Several sources who requested anonymity in order to speak frankly on the issue said that among the proposals submitted to the Trump administration is one that would eliminate the self-guided trips to Cuba under the so-called “people to people” travel category, described as “tourism on steroids” or a thinly-veiled way to sidestep the U.S. ban on Cuba tourism.
Another would impose targeted sanctions on Cuban military or Interior Ministry officials. And a third would deny further licenses to U.S. companies that do business with enterprises run by the Cuban military, which controls at least an estimated 60 percent of the island's economy.
“They are 100 percent looking into this,” said one source close to the business sector with ties to Cuba. One pro-engagement source said that the proposal to deny licenses — perhaps the most detrimental for Cuba — would be difficult to implement.
“How's OFAC going to determine which companies are connected to the Cuban military?,” said the source.
He also cautioned that such harsh measures could strengthen the most conservative sectors within Cuba, at a time when the Venezuelan crisis is growing worse and Castro's deadline for retiring from power in 2018 is approaching.
Rubio's statements, nevertheless, hint that Trump policies may target the Cuban military. House Speaker Paul Ryan last year also proposed banning U.S. companies from doing business with Cuba military enterprises.
Lobbyists scrambling
At the same time, groups that support improving relations with Cuba have not stopped their lobbying efforts, and continue “strategizing about how to influence the Trump administration, although the window of opportunity is closing,” said Ted Piccone, a senior fellow at Brookings Institution who specializes in U.S.-Cuba relations.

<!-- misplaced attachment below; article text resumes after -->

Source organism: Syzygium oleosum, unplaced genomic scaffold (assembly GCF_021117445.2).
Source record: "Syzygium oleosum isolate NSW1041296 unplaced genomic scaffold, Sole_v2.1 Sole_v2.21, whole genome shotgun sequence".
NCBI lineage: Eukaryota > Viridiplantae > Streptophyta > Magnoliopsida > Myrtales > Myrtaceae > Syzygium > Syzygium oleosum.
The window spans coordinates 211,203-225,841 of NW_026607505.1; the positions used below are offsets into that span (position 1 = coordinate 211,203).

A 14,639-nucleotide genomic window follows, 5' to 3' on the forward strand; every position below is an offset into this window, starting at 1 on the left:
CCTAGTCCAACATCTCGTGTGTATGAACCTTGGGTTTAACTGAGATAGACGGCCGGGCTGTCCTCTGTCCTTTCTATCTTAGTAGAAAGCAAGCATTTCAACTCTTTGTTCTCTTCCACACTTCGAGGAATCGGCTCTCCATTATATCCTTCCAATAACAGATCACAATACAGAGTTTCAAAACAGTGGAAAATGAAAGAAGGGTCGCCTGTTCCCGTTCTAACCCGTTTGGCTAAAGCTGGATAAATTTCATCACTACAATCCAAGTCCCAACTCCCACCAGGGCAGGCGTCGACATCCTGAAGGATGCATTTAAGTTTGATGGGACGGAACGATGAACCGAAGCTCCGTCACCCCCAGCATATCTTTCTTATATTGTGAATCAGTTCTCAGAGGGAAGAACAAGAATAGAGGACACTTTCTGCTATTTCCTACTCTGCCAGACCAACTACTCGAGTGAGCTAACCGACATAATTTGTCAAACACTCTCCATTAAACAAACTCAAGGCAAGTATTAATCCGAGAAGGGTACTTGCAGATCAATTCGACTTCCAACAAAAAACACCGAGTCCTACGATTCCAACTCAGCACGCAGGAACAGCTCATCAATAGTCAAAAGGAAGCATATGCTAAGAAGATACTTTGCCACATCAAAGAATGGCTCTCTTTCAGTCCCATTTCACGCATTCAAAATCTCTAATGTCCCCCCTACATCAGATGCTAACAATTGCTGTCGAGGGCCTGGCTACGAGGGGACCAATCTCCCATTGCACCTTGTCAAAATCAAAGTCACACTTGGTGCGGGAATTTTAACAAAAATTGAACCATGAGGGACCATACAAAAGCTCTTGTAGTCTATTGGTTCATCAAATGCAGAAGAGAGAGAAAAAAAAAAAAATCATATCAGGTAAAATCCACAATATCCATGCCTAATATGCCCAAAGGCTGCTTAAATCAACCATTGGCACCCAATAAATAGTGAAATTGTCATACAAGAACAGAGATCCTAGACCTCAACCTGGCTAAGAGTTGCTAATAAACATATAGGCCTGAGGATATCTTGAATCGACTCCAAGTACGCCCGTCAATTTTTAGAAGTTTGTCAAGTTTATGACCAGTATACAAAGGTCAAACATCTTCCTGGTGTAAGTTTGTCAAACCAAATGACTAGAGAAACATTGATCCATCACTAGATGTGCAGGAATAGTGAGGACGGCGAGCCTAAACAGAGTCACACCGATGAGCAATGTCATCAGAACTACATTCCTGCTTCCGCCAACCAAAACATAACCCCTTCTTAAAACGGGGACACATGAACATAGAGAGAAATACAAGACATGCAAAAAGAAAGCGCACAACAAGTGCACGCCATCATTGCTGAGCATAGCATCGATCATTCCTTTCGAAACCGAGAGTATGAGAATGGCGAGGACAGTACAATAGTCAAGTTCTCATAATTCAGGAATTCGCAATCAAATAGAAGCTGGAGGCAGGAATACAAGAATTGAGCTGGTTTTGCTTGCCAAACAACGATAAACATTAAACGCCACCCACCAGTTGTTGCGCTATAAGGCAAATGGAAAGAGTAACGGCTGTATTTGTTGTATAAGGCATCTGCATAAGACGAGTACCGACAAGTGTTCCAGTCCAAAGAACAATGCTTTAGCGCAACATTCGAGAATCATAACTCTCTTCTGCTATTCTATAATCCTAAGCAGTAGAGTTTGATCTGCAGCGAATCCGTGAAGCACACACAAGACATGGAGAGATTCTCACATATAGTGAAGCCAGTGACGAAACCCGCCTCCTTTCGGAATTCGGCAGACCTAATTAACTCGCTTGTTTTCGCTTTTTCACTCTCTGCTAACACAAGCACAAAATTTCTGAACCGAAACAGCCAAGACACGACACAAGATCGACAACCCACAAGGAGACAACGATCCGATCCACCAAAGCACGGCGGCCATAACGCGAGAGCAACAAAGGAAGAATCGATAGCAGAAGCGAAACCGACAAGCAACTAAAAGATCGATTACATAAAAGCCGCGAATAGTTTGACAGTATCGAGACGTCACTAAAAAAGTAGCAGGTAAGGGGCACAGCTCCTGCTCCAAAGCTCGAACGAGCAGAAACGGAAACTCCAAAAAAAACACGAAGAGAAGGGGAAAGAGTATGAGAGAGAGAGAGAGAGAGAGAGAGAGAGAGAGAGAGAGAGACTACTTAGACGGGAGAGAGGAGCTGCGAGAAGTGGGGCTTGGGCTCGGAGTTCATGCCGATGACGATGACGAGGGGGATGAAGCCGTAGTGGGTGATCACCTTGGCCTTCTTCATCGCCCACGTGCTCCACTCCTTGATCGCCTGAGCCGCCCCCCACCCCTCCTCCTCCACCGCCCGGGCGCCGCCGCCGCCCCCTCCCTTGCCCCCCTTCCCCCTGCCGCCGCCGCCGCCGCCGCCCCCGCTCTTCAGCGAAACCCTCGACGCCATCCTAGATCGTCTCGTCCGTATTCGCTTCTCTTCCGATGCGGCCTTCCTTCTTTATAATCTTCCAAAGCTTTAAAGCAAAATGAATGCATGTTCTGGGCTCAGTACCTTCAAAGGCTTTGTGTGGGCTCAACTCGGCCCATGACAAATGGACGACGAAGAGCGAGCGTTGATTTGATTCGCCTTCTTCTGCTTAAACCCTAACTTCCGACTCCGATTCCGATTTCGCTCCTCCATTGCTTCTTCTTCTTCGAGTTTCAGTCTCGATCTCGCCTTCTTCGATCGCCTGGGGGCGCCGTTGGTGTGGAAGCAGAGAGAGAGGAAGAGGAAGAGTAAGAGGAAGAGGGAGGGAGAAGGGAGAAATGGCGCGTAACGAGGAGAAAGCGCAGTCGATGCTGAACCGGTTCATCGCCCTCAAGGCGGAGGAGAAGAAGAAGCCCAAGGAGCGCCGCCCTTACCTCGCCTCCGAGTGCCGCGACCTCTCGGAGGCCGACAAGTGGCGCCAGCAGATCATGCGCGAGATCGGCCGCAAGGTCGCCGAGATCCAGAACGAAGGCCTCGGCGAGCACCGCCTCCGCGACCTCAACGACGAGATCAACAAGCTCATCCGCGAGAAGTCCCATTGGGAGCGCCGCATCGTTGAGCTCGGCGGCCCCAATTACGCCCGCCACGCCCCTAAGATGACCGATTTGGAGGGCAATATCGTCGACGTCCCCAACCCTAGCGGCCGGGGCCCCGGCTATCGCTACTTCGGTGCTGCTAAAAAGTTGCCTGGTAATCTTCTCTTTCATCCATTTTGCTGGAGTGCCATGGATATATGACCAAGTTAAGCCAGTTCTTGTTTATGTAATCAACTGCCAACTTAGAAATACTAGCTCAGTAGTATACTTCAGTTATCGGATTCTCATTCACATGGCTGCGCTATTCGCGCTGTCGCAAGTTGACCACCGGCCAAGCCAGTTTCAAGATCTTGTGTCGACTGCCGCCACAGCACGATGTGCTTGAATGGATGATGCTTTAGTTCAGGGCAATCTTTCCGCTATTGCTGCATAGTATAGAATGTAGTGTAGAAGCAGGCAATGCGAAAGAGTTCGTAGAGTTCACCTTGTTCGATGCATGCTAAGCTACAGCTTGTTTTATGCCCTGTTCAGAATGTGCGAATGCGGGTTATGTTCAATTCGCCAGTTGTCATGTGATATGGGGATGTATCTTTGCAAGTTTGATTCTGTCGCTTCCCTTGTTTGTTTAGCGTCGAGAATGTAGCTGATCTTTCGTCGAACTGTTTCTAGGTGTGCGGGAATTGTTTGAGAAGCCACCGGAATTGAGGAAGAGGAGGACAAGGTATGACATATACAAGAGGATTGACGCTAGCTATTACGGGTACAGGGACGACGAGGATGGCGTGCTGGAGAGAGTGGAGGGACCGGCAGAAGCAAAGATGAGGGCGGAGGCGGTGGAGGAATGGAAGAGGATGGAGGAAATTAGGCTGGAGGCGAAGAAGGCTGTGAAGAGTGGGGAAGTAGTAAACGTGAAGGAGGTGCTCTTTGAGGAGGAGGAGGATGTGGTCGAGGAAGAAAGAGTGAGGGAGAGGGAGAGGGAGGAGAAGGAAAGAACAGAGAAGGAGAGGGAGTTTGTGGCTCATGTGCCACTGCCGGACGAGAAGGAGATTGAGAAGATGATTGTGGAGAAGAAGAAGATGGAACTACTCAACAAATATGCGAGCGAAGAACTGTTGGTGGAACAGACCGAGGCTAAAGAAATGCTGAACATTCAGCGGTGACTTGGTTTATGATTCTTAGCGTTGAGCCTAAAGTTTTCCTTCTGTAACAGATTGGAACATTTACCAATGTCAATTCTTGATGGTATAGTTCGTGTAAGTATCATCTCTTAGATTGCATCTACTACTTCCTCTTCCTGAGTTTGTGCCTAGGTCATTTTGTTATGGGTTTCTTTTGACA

Piccone said that maintaining the current policy toward Cuba would be in the best interest of the United States, not just because of the economic benefits but also because of national security concerns. He said Trump administration officials such as Jason Greenblatt at the NSC, Treasury Secretary Steven Mnuchin and Homeland Security Secretary John Kelly are “open to this argument.”
U.S. companies doing business with Cuba also have been sending messages to the Trump administration in support of a pro-business agenda.
“With the new administration’s desire to grow our economy, we are hopeful that both governments will continue the momentum to work to open the door for commerce to flourish between our two countries,” said Vanessa Picariello, Norwegian Cruise senior director of public relations.
“Business and civic leaders from the American Farm Bureau, the U.S. Chamber of Commerce and Republican members of Congress also have been encouraging President Trump to shake up our failed embargo policy with Cuba,” said James Williams, director of Engage Cuba, a coalition of businesses and organizations lobbying to eliminate economic sanctions to Cuba. “President Trump can create billions of dollars in trade and tens of thousands of American jobs by expanding trade with Cuba.”
Letters in support of the current pro-engagement policy have been sent to the Trump administration by the U.S. Chamber of Commerce, Catholic Church leaders, the American Farm Bureau, Cuban-American organizations like the Cuba Study Group and members of Congress like Minnesota Republican Rep. Tom Emmer, who has submitted a bill to lift the U.S. trade embargo on Cuba.
Piccone said that on balance the pro-engagement camp feels “positive, although realistic that certain promises were made to senators like Rubio.
“It is up for grabs, what is happening at the end.”